Science

Gorilla man Dan Simons in video copyright claim

I hope you’ve all seen Dan Simons’ famous and fantastic basketball gorilla video, which in part was the inspiration for the even-more-famous Colour Changing Card Trick from Richard Wiseman (for which Wiseman not only credited Dan, but included a gorilla in the background as a tribute to his friend).

What’s less well-known is that Dan, quite rightly, owns the copyright to the execution of his concept, i.e. you can’t make your own ripoff version of his basketball video.

Which is exactly what British advertising agency WCRS seem to have done. They’ve created an almost identical copy of Dan’s video for client Transport for London, with the tenuous message that if you didn’t spot the gorilla, you might not spot a cyclist on the road. Oops! Sorry Dan, didn’t mean to steal your creativity and use it, entirely uncredited, but the money was reeeally good and we were under pressure to do something cool. No hard feelings, right?

At the time of writing, the website featuring the ripoff version is still live (no I’m not going to link to it, it’ll just encourage them), but the YouTube version has been removed “due to a copyright claim from a third party”. Good. And hopefully this will go all the way and the ad will be pulled entirely. In fact I will only be satisfied when WCRS hand over their fat agency fee to the guy it rightfully belongs to. Yes, I work in marketing, but I can say hand on heart that nothing disgusts me more than agencies stealing not just the ideas, but the actual executions of hardworking artists (or in this case, scientists) to turn a profit. It happens far too frequently and usually with little consequence, but hopefully this time the people who can’t think of their own ideas will get what they deserve.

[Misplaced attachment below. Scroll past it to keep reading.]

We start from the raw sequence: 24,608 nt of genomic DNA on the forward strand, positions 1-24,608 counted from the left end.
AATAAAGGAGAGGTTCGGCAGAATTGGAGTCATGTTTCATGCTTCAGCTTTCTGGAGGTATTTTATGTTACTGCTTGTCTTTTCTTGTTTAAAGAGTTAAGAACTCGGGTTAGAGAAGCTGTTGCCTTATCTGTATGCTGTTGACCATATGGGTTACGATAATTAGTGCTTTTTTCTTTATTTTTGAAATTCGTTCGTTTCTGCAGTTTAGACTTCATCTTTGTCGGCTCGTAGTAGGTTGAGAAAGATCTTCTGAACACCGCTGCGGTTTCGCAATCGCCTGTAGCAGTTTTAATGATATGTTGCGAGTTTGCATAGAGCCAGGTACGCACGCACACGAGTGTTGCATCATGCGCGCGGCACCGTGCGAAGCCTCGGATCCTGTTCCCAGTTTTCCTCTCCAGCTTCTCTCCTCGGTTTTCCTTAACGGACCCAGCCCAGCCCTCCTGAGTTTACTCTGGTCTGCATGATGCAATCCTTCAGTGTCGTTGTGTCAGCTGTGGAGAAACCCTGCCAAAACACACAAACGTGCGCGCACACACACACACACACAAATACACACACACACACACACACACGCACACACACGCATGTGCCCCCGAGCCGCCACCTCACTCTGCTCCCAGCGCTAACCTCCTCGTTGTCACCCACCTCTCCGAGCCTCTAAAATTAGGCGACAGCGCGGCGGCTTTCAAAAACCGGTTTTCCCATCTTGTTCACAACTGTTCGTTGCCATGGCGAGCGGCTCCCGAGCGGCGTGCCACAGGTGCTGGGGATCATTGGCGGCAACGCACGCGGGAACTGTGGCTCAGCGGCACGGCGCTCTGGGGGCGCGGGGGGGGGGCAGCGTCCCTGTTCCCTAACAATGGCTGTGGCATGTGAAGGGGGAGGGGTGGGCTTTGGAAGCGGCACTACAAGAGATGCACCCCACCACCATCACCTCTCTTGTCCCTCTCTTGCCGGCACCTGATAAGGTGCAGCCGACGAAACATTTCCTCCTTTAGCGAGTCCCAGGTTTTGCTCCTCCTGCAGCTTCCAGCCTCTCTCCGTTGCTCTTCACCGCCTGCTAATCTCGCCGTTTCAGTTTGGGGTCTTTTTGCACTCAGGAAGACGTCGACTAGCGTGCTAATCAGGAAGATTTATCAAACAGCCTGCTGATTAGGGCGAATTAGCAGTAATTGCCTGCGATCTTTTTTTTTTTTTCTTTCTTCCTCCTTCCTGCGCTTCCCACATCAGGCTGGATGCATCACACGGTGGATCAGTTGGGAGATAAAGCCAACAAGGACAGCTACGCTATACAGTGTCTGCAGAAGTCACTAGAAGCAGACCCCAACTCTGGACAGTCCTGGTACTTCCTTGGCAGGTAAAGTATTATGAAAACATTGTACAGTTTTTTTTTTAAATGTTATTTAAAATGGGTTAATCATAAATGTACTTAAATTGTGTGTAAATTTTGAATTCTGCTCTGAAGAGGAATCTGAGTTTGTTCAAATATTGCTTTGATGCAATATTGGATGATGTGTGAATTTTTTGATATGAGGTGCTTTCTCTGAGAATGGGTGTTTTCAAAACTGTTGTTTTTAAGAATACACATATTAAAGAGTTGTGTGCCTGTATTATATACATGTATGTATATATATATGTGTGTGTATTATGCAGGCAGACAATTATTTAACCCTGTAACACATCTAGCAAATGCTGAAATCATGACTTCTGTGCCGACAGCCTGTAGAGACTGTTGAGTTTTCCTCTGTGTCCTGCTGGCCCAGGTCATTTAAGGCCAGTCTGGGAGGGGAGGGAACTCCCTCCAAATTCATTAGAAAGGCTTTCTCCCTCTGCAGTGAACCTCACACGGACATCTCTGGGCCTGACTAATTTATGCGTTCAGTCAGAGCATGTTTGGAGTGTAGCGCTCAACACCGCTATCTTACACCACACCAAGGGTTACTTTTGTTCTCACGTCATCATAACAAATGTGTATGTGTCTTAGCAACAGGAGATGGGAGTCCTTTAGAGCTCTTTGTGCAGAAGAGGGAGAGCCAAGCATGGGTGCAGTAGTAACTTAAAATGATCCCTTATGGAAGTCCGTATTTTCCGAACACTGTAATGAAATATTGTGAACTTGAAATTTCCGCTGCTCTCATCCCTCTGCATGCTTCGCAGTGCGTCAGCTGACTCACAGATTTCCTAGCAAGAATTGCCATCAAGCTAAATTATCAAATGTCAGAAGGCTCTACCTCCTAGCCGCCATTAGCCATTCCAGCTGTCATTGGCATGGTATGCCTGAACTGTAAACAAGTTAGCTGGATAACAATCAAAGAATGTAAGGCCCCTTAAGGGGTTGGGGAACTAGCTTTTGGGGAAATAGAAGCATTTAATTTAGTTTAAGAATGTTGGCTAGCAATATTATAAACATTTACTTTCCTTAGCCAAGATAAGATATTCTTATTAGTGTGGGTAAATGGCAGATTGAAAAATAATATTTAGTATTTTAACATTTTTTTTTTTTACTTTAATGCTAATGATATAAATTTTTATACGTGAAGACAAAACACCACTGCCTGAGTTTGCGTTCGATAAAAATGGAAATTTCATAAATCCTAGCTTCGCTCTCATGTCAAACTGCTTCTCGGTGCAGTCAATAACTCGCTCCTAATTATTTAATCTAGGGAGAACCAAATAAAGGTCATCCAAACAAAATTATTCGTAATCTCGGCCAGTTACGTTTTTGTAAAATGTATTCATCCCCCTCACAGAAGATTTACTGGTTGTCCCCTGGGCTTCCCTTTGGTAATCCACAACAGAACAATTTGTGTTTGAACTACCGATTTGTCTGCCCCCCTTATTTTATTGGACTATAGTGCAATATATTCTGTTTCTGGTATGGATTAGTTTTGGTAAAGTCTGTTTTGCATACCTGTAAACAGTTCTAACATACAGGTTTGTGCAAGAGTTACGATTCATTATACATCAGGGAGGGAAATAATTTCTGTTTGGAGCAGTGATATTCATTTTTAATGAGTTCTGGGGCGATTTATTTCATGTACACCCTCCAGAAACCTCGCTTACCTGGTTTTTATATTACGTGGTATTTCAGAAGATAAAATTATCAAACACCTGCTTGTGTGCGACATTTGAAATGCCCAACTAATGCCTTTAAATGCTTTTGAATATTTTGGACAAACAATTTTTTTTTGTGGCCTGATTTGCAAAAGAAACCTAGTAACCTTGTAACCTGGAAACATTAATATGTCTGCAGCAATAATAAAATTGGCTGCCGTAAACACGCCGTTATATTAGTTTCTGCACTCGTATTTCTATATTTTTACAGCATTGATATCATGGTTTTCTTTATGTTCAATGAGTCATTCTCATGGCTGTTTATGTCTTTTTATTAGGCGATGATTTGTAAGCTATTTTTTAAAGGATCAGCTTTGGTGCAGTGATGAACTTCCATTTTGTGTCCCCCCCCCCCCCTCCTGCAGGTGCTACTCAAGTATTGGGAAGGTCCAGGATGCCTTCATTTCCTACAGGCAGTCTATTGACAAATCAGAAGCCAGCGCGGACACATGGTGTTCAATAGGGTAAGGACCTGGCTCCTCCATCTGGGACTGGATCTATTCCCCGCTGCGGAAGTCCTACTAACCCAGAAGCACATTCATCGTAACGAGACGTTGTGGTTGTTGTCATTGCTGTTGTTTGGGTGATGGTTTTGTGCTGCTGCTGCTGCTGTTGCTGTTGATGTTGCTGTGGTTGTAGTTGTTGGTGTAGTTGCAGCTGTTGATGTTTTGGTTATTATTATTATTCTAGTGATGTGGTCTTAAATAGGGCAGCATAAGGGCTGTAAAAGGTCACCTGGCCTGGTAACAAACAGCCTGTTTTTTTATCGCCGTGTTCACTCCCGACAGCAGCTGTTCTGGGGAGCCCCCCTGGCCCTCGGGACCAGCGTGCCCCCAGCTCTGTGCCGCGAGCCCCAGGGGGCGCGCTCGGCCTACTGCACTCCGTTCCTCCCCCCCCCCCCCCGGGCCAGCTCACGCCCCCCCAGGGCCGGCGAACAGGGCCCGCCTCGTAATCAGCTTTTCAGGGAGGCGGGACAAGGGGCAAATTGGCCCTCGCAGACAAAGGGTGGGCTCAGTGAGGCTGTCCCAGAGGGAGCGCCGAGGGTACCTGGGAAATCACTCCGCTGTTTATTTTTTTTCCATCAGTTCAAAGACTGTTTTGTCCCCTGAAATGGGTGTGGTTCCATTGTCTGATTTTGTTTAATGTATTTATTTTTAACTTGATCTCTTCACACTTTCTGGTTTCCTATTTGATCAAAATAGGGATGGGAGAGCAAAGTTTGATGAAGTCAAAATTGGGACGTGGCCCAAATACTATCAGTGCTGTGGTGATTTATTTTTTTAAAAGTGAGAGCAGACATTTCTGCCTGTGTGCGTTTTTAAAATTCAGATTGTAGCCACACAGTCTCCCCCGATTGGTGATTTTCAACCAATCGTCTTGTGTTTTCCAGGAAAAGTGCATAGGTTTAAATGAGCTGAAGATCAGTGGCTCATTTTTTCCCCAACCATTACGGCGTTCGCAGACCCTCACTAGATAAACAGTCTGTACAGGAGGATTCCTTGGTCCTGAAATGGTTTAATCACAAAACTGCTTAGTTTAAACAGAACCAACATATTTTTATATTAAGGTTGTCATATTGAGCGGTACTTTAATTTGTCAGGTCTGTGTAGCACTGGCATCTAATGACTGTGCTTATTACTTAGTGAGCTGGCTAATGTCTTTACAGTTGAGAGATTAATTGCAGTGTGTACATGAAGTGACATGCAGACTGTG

UPDATE (12 hours later): it seems that Dan has decided against trying to win a legal battle against the British Government (who paid for the ad), but has expressed his unhappiness at their actions, pointing out that he has helped ad agencies for free in the past and would have done so had they bothered to ask.

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25 Comments

  1. Sorry, this is the only topic that pisses me off more than religion. From the US government about what cannot be copyrighted:

    http://www.copyright.gov/circs/circ1.html

    What Is Not Protected by Copyright?

    Several categories of material are generally not eligible for federal copyright protection. These include among others:

    Works that have not been fixed in a tangible form of expression (for example, choreographic works that have not been notated or recorded, or improvisational speeches or performances that have not been written or recorded)

    Titles, names, short phrases, and slogans; familiar symbols or designs; mere variations of typographic ornamentation, lettering, or coloring; mere listings of ingredients or contents

    Ideas, procedures, methods, systems, processes, concepts, principles, discoveries, or devices, as distinguished from a description, explanation, or illustration